Other factors that influence the distribution and composition of species include: gaps in the canopy where individual trees die from old age; disease; lightening strikes; storms; seed availability; large clearings created from widespread insect and disease damage; or destruction from fire. New generations of trees and shrubs fill in these gaps and clearings. As a result the forest develops patches of different-aged vegetation, with trees varying in size and composition. Naturalists are able to read the history of the land through observing the mosaic of plants growing in a forest.
Different organisms exist within the forest layers. These organisms interact with each other and their surroundings. Each organism has a role or niche in sustaining the ecosystem.
Some provide food for other organisms; others provide shelter or control populations through predation:
All living organisms’ intake energy in order to survive. In a forest ecosystem, trees and other plants get their energy from sunlight. Plants produce their own food, in the form of carbohydrates. Plants are, therefore, called the primary producers, since they produce the basic foodstuffs for other organisms within food chains and food webs. Photosynthesis is the chemical reaction that allows plants to produce their own food.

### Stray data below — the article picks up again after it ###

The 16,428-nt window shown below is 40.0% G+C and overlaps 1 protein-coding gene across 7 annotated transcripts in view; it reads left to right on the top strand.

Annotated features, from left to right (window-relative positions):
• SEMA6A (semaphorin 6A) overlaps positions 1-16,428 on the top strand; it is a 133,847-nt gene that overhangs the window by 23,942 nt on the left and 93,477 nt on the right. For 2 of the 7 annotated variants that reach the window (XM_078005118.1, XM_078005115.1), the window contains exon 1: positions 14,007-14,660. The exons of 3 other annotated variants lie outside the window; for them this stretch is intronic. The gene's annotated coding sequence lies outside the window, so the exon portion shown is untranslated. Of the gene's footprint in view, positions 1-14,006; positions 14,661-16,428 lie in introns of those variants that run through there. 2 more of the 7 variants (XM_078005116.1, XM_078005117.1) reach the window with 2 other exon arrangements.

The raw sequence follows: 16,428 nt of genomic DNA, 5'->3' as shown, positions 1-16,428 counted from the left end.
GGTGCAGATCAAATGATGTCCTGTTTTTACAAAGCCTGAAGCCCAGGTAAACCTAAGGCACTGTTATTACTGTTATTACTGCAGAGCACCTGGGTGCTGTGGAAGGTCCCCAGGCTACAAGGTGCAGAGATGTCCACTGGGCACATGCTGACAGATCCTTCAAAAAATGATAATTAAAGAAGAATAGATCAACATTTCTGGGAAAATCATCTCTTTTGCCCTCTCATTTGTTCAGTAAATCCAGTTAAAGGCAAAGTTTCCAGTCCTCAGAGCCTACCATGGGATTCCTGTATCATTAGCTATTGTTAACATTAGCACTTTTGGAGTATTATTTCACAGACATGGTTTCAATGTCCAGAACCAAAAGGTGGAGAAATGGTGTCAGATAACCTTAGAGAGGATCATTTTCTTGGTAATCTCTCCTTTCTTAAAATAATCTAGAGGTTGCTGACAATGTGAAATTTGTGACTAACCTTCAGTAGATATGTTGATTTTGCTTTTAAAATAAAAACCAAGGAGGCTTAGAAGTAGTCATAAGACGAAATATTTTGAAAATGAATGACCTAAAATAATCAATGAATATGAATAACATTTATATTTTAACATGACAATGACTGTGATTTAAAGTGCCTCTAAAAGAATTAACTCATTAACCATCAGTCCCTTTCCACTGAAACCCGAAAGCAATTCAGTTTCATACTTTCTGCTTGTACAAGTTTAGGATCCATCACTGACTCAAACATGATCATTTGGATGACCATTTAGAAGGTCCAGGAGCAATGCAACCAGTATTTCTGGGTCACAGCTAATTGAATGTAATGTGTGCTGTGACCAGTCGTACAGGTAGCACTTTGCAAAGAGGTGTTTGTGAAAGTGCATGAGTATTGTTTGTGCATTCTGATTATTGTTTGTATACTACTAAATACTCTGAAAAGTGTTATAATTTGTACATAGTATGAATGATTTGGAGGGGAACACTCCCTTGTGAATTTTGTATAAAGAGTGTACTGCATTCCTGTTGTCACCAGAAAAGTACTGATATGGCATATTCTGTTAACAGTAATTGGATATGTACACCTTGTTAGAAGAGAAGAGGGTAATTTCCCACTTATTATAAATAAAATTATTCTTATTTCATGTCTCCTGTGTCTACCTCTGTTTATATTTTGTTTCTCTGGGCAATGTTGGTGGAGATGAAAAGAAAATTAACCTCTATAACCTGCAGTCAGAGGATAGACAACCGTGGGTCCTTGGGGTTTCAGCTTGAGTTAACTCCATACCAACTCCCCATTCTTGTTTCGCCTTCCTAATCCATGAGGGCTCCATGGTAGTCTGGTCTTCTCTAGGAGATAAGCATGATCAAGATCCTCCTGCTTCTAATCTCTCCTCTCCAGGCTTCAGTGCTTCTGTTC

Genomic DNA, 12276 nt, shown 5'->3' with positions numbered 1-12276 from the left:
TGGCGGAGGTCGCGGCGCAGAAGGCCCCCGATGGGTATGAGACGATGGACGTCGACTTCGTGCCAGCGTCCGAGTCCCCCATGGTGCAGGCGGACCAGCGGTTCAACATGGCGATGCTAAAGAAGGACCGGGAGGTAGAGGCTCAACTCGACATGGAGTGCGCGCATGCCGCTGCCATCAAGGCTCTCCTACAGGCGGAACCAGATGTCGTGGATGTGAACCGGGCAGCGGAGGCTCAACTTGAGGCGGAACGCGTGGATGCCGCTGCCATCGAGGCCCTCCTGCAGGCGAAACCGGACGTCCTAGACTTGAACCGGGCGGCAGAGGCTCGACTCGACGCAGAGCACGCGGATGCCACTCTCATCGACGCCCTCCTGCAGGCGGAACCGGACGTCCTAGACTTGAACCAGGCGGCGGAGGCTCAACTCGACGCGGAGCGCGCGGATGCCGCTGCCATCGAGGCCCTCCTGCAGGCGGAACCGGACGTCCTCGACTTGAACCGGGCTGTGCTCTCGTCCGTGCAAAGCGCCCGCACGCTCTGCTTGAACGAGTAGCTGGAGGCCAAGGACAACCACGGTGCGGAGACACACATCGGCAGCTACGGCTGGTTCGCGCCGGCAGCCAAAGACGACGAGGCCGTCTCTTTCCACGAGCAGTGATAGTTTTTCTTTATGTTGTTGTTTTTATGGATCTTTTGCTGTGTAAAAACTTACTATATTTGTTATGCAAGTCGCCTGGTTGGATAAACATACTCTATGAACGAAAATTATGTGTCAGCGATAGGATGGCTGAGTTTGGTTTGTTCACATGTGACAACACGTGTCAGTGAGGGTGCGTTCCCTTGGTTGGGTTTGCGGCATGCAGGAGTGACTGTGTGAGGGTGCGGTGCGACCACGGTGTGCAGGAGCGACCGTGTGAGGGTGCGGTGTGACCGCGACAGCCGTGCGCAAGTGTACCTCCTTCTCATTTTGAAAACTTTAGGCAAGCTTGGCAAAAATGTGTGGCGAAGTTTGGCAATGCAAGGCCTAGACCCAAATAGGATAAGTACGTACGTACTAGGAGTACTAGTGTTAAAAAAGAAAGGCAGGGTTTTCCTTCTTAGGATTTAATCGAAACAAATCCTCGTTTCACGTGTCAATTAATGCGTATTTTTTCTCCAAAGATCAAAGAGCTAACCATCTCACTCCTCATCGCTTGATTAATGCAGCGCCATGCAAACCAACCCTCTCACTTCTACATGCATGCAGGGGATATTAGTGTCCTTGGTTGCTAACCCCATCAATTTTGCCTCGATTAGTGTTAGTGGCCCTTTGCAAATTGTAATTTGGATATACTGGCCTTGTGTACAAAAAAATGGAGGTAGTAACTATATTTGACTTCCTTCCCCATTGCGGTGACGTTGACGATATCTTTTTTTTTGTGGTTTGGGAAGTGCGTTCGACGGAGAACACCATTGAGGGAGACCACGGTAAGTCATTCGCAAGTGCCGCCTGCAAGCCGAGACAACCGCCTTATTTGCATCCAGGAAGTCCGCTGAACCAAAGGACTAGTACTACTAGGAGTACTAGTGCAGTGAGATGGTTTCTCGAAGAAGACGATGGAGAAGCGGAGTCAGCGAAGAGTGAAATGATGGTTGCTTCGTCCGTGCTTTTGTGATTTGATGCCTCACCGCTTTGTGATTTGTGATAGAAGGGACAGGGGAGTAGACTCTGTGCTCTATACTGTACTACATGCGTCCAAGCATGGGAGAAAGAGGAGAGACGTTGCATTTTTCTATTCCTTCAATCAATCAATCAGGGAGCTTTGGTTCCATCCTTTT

Animals cannot produce their own food. They must consume food sources for die energy they need to survive. All animals, including mammals, insects, and birds, are called consumers. Consumers rely on plants and other animals as a food source. Details of these animals in a forest ecosystem have been given earlier.
Primary consumers only eat plants and are referred to as herbivores. Secondary consumers are referred to as carnivores and feed on herbivores. Tertiary consumers are carnivores that feed on other carnivores. Omnivores eat both plant and animal matter.